Black Romance Has Always Been Here
Back at the end of October, I attended an event called The RRAW Experience — in which the RRAW stood for Romance Readers And Writers (I love a good double entendre!). It was a day-and-a-half affair including author panels, workshops, fun and games, and a closing gala awarding some of the legends of romance. It was coordinated by a Black woman who runs a website and YouTube channel focused on romance by authors of all races and ethnicities, Brown Book Series, and the attendees were mostly Black women. Since it was the first time out, there were definitely improvements that could be made, but it was a delightful weekend all around.
The biggest draw for me, besides it giving me an excuse to travel three-quarters of the way across the country and hang out with my mom for a bit, was the number of familiar and absolutely legendary names listed to be in attendance. Romance events always have a few big names and a larger number of lesser-known folks, just because romance is such a huge genre and authors make decisions based on location, cost, theme, etc. But that wasn’t the case this time around. Even the draw of two particular names might have gotten me there: Beverly Jenkins and Brenda Jackson, two of the most highly regarded and continuously popular Black authors in romance, and two of the most delightful people to hear tell their stories. (Did you know that in high school, Brenda Jackson used to write stories on lined paper and pass them around to her friends?)
But then there were more names, and more, and more, and I knew I had to be there.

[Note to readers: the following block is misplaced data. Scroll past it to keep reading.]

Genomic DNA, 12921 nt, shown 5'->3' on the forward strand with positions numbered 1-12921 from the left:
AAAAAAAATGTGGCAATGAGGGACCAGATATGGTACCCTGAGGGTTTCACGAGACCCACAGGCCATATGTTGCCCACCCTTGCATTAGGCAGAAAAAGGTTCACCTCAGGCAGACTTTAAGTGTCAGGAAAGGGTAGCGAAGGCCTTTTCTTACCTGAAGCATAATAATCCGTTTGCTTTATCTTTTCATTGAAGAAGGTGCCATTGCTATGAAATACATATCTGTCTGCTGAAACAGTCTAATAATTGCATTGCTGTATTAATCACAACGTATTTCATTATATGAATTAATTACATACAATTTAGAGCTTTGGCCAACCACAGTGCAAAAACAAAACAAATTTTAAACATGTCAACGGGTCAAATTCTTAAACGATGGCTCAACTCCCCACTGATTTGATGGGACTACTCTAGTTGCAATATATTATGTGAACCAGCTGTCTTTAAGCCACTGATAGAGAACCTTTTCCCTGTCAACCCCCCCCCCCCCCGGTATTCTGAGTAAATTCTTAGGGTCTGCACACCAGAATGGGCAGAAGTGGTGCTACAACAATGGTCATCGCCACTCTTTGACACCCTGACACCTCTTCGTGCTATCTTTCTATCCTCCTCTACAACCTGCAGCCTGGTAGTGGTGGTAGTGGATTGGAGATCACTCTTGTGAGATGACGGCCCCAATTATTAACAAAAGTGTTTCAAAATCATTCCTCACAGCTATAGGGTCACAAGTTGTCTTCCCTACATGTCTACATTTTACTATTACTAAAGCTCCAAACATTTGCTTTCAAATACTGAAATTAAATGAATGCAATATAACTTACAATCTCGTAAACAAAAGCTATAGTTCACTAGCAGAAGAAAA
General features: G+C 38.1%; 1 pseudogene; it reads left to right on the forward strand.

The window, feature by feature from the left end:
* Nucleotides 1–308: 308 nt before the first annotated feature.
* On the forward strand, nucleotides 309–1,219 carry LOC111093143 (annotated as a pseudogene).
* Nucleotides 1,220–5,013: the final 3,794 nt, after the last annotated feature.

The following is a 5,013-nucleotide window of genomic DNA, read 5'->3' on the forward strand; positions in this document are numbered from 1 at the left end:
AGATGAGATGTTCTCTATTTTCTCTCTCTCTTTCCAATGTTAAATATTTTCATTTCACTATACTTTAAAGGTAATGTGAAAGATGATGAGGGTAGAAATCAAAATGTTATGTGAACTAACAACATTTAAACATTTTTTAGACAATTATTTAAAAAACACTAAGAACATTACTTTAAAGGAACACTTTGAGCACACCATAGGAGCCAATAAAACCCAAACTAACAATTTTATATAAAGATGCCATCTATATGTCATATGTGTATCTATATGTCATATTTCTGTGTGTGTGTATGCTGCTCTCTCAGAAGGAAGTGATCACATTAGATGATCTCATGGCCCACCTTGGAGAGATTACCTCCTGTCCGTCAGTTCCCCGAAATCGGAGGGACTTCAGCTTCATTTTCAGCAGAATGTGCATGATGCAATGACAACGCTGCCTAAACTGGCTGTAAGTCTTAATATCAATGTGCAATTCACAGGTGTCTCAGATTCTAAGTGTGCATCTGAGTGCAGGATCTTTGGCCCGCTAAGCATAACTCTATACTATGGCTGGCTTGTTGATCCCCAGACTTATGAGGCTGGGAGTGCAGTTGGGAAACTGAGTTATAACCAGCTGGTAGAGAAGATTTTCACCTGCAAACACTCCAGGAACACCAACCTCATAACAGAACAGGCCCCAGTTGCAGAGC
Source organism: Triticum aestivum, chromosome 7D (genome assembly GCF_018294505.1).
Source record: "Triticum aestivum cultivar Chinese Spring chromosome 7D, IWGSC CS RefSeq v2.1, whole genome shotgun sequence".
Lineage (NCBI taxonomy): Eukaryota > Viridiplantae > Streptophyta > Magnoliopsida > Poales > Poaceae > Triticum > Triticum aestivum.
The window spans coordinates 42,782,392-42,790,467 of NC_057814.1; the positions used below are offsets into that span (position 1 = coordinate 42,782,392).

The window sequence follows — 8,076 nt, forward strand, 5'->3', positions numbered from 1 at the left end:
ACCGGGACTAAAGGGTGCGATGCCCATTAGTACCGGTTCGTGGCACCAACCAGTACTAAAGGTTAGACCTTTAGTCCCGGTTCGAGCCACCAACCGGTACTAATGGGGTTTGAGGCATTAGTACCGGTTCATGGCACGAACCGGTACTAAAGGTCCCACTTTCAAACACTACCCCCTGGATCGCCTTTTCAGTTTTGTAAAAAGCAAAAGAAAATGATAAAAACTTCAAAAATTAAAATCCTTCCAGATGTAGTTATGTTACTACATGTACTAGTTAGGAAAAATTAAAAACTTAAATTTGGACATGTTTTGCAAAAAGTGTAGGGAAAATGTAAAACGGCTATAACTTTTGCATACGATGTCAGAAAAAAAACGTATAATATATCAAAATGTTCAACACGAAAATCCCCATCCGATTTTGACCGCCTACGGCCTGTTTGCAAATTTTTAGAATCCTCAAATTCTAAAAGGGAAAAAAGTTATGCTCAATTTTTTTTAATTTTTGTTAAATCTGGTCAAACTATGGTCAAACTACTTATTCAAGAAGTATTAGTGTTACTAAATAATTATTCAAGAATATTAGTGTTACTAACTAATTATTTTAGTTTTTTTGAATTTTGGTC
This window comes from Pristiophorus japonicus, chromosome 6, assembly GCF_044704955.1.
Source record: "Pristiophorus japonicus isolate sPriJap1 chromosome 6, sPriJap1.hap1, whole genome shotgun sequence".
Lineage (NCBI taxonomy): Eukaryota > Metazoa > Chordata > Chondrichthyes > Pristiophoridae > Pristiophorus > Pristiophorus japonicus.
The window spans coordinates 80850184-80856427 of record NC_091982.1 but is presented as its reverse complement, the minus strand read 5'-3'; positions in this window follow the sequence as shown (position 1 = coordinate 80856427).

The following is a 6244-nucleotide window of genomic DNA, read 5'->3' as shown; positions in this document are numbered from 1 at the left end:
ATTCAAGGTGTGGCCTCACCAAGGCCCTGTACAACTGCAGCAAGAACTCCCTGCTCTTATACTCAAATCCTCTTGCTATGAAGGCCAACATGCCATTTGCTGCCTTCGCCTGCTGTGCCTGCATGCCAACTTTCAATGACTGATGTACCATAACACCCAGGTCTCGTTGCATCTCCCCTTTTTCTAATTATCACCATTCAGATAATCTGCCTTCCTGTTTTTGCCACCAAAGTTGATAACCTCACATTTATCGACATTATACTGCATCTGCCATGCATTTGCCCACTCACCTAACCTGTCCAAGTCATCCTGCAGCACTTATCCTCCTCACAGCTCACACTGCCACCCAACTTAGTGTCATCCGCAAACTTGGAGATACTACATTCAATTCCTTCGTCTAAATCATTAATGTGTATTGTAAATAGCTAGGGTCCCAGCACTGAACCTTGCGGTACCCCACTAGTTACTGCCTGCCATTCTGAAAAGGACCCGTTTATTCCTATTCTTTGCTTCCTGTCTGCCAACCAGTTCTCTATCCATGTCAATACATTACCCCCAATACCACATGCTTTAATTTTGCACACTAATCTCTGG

And boy, am I glad I went.
Not only was it great to be in a Black space, where certain norms were expected and language was understood, but it was a magnificent reminder of the vast history that romance centering Black people and Black stories has been around for a long ass time.
In the first of what is hopefully going to be a regular thing, six authors were honored at the event’s closing activity: The Legends Ball.
Beverly Jenkins published her first historical romance, Night Song, in 1994, and has gone on to write not only incredible and incredibly well-researched historical romances centering Black couples, but romantic suspense and contemporary commercial fiction, too.
Brenda Jackson is in line to have published 150 romances by 2025. Since her first book, Tonight and Forever, was published in 1995, she has been writing love stories of all kinds, including the legendary Westmoreland series.
Rochelle Alers’s first novel, Careless Whispers, was published in 1988, and she continues to publish books with Harlequin, Forever, and other publishers.
Celeste O. Norfleet published Priceless Gift in 2002 (how was that twenty years ago?!) and wrote extensively for Harlequin Arabesque, Harlequin Kimani, and Kimani Tru. More recently, since the distribution of Kimani authors into other Harlequin lines, she’s explored other writing avenues, including historical fiction.
Shirley Hailstock’s first novel, Under the Sheets, was published in 1995, and she went on to publish several books with Harlequin and Kensington.